• Allowed to provide the names of relatives and close friends who may be able to take care of your child


  • Given a copy of the plan about what will happen to with your child


Your child’s caseworker may be able to keep in touch with you in person, or otherwise they will keep in touch by mail and by phone calls.


What Can I Do to Help My CPS Case?


You should first and foremost have regular contact with your child. Secondly, you should make a list of your family and a close circle of friends who would be willing to care or have regular contact with your child. Stay on top of your case, and be sure to read and return all correspondence that you receive from CPS, the courts, and your children.




Any Special Issues I Need to Consider?


Be sure to talk with the CPS lawyer about any impending criminal charges, especially if the reason CPS is involved is the same reason as your incarceration.


Being able to talk with your visit your child is different in every case. It depends on the child’s safety and well-being in deciding how much contact you can have with your child, which will be determined by your CPS case worker.


Additionally, there are different options for contacting your child, depending on the rules where you are incarcerated and your caseworker’s decision. For example, you might be able to see your child in person, write letters, talk by phone, talk online using video chat, or share photos.


What Can I Do to Improve My Chances of Getting Visits?


In most facilities, there are programs to help you prepare for visits and to improve your parenting skills. MATCH/PATCH, which stands for Mothers And Their Children/Papas And Their Children, for example, helps parents improve parenting skills. You must apply to be a part of this program, but not all programs require applications. Ask what is available in your facility and sign up as soon as possible.


Whether you will be allowed to go to the actual CPS hearing varies county to county. Some counties issue a bench warrant that allows you to leave the jail and travel to court. You need to let your lawyer, CPS, and the court know as soon as possible if you want to come to court so they have time to make the needed arrangements.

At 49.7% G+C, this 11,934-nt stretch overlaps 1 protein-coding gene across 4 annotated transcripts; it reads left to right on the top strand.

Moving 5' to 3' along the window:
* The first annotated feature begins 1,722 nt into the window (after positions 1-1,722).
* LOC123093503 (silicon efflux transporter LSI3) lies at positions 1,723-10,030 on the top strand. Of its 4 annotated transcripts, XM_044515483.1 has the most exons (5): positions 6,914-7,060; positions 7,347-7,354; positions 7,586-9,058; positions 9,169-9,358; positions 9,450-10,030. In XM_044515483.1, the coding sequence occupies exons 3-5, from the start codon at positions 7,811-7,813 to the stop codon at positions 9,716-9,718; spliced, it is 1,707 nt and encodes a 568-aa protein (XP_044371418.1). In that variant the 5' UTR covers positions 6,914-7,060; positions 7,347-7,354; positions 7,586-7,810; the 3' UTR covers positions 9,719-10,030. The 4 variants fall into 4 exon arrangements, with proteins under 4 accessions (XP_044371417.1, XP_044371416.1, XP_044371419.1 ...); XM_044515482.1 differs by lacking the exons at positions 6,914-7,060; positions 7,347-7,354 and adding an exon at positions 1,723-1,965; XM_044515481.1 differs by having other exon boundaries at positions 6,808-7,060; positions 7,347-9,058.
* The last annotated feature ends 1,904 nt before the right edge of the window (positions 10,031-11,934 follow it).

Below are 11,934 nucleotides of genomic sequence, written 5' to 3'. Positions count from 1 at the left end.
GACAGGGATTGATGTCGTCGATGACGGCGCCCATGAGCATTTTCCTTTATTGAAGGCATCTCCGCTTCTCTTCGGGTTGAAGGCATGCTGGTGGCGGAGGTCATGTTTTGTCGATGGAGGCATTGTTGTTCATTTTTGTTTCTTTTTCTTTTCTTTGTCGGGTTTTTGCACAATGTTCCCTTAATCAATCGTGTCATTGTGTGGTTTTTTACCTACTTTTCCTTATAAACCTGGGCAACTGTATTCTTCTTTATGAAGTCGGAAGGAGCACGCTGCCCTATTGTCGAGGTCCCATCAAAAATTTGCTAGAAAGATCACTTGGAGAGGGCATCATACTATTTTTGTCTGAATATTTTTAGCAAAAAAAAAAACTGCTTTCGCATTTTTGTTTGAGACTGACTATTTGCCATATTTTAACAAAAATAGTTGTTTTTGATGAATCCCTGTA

Even if you are not able to attend the hearing in person, you always have the right to

participate by telephone. Talk with your lawyer about making the needed arrangements.


Parents Who Do Not Speak English As a First Language


If you are a parent who does not speak English you are entitled to an interpreter every time you go to court. Do not rely on family and friends to interpret for you, but instead inform your lawyer and CPS caseworker that you wish to have a certified interpreter at the case hearing.


Even if you speak a language that is not common in the United States and an interpreter is hard to find, the court must still find you someone who speaks your language before the case can go forward.

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Mr. Hutton is a Divorce and Custody Lawyer based out of Round Rock, TX. His background is with child psychology at Arizona State University where he received a B.S. in 2006, and he continued this by working with the Children’s Right’s Clinic at the University of Texas School of Law where he received his J.D. in 2009. Throughout his practice, he has been a strong proponent of utilizing modern technology to improve his practice and the representation of his clients. He currently is the technology chair of CAFA of Travis County and is committed to improving and modernizing the practice of law in Texas. If you have any questions you can contact him at attorney@okohlaw.us